What is Abdominal Distension?

Abdominal distension is the most commonly reported gastrointestinal problem and is often related to abdominal bloating.

Although interrelated, bloating and distension have separate pathophysiological explanations; precisely, bloating is the symptom and distension is the sign of gastrointestinal disorders, such as irritable bowel syndrome (IBS) and other functional gastrointestinal disorders. In IBS, about 50% of the patients who report about bloating actually suffer from abdominal distension.

Abdominal distension is a visible increase in abdominal girth, which can be measured by tape, X-ray, computed tomography, and abdominal inductance plethysmography. Both abdominal bloating and distension have been reported in about 96% of patients with IBS and 20 – 30% of the general population.

Although bloating is more common in IBS patients, distension is more related to constipation and pelvic floor dysfunction.

The most common symptoms of distension are aerophagia, flatulence, and burping, which often cause discomfort and pain, as well as exert negative impact on the quality of living.

Mechanistically, it is found that, in patients with intestinal motility disorder, an increase in abdominal content during abdominal distension is associated with increased abdominal diameter and cephalic displacement of the diaphragm. As a compensatory mechanism, antero-posterior diameter of the chest increases to overcome the consequences associated with reduced air volume of the lung.

In infants, abdominal distension is a common metabolic disorder, which may be life-threatening in some worst conditions. It is found that, in about 45% of premature infants and 62% of full-term infants, congenital malformations are the leading cause of abdominal distension.

Of these malformations, congenital megacolon and sepsis are the primary causes of distension in full-term and premature infants, respectively. The main symptom of distension is vomiting. As evidenced from the X-ray analysis, the signs of distension are more severe in premature infants due to the presence of an air-fluid level – a characteristic feature caused from the accumulation of gas and liquid in the intestine.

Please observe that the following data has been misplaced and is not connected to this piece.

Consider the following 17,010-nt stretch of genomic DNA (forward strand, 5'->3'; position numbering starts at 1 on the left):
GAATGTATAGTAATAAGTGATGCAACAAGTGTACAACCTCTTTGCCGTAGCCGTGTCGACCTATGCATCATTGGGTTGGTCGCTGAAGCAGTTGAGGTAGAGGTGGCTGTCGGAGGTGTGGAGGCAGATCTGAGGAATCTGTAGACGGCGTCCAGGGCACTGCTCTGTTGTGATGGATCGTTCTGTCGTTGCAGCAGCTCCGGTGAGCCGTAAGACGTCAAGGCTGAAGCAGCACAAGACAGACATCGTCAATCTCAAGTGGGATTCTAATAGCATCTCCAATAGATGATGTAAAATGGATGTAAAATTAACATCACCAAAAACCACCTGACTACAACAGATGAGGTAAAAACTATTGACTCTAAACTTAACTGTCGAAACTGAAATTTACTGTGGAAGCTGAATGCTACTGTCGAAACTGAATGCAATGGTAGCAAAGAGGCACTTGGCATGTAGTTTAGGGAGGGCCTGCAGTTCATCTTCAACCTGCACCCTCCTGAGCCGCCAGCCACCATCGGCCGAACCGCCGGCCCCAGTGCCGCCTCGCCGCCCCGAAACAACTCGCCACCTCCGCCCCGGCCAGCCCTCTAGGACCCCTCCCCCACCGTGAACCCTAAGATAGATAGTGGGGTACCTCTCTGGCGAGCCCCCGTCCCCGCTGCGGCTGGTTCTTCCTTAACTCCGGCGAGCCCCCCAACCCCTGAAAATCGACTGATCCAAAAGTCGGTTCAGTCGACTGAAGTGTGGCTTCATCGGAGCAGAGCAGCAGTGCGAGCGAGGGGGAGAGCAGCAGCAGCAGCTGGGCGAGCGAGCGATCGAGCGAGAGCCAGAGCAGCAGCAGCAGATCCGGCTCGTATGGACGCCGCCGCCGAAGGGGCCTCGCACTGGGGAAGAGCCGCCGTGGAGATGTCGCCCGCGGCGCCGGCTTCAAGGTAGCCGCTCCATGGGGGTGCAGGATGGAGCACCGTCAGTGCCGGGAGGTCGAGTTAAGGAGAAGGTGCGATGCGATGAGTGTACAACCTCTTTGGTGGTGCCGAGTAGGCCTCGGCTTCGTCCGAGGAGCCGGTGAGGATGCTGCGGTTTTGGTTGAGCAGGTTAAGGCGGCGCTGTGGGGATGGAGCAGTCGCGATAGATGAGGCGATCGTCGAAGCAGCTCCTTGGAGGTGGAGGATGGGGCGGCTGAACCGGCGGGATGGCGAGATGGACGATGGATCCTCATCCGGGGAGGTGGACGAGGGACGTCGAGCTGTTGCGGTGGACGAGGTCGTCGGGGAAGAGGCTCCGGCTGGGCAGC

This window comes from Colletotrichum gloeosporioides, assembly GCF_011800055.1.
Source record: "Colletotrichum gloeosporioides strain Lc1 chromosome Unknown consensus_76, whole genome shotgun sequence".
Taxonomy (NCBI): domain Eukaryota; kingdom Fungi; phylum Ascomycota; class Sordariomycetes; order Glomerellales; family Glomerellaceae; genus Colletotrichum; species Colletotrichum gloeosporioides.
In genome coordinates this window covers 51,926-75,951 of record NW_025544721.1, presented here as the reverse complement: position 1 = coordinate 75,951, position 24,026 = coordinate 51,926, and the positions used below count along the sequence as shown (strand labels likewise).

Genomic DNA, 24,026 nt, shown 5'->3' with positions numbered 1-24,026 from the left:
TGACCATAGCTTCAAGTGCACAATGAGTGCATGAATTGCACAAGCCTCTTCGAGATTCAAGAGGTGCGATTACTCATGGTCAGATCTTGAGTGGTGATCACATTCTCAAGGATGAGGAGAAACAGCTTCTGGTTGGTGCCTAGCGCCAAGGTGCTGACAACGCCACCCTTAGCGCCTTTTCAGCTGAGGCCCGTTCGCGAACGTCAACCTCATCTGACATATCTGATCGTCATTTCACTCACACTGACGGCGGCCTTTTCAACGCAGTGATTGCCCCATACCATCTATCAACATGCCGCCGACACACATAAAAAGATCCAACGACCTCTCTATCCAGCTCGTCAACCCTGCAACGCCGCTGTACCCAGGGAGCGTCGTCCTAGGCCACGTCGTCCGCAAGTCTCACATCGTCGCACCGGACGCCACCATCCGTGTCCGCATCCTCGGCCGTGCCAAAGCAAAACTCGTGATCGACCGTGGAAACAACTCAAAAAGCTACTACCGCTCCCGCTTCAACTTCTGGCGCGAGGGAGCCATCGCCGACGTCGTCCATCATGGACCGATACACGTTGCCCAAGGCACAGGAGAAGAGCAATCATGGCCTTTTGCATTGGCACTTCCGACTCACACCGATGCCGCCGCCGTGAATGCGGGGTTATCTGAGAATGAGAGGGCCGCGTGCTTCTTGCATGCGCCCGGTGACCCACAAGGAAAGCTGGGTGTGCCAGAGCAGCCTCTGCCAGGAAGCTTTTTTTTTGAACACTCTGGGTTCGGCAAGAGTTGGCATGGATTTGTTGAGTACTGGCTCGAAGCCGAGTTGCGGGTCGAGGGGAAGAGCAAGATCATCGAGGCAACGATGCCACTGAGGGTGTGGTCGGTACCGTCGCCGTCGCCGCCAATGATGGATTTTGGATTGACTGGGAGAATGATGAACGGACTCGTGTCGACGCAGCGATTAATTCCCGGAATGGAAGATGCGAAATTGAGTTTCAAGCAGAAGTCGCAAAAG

Treatment Strategies

In order to identify effective treatment strategies, it is important to assess the causative factors of bloating and/or distension. This can be done by checking the dietary habit and monitoring the frequency and consistency of stool. Evaluation of the abdominal shape by imaging techniques during distension is also effective. In some severe cases, it is important to check the motility, visceral sensitivity, and abdominal muscle activity in response to gastrointestinal tract stimuli.

To date, the most useful interventions to treat bloating and/or distension include:

Diet – a diet that contains lower amount of poorly absorbed short-chain carbohydrates, such as fructans, lactose, fructose, sorbitol, and mannitol, are considered as the most effective strategy to reduce bloating and distension episodes associated with IBS.

Laxativessince one of the leading causes of distension is constipation, use of laxatives to manage regular bowel movement is a common strategy to reduce abdominal distension.

Prosecretory and promotility agentslinaclotide, prucalopride, and lubiprostone are considered as effective medicines to treat constipation and reduce bloating and/or distension.

Antibioticssince carbohydrate fermentation by bacteria is a major cause of gas formation in the intestine, use of antibiotics, such as rifaximin and neomycin, are helpful in reducing the episodes of bloating and distention.

Alternative medicines – simethicone, charcoal, kiwifruit extract, etc are also helpful in reducing intestinal gas formation and improving bowel movement; thus, considered as effective measures to reduce bloating and/or distension.

Further Reading

Last Updated: Aug 23, 2018

Written by

Sanchari Sinha Dutta

Sanchari is a science communicator who believes in spreading the power of science in every corner of the world. She has a Bachelor of Science (B.Sc.) degree and a Master's of Science (M.Sc.) in biology and human physiology. Following her Master's degree, Sanchari went on to study a Ph.D. in human physiology. She has authored more than 10 original research articles, all of which have been published in world renowned international journals.

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